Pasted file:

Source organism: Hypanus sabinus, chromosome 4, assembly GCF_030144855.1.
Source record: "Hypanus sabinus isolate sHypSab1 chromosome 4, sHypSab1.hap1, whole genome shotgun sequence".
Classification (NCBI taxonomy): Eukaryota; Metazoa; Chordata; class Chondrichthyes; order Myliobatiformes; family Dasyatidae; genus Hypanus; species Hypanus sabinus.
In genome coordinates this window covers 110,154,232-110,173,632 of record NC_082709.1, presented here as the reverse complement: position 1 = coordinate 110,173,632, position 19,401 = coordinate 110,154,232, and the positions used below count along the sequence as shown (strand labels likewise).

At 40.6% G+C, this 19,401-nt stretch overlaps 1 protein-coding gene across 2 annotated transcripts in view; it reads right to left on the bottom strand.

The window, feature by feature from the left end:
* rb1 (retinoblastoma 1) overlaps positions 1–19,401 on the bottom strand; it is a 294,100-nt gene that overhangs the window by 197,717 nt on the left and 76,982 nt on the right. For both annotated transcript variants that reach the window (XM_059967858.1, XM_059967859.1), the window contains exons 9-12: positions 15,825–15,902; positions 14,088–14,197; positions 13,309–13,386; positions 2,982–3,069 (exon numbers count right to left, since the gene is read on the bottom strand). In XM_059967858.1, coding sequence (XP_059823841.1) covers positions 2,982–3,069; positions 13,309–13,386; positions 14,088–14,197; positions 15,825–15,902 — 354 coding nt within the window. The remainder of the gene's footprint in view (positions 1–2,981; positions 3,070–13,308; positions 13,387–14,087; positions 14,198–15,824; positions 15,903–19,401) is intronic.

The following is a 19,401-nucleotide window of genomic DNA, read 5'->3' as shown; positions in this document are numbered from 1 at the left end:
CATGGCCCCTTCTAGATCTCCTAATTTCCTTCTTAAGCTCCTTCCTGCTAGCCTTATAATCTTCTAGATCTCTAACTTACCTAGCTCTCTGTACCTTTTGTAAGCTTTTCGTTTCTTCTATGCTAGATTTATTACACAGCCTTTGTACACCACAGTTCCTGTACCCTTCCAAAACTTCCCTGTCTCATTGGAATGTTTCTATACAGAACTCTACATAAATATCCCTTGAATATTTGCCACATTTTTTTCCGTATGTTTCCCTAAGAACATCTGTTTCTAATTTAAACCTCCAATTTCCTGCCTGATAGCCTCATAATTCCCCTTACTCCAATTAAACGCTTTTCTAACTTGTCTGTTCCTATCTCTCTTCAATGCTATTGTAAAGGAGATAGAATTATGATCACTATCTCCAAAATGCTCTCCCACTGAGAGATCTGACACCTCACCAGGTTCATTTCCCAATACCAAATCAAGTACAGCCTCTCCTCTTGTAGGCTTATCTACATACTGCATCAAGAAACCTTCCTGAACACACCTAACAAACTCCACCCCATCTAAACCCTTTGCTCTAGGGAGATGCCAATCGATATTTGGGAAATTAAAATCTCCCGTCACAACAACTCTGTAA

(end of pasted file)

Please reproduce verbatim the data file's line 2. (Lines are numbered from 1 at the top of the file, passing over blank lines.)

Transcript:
Source record: "Hypanus sabinus isolate sHypSab1 chromosome 4, sHypSab1.hap1, whole genome shotgun sequence".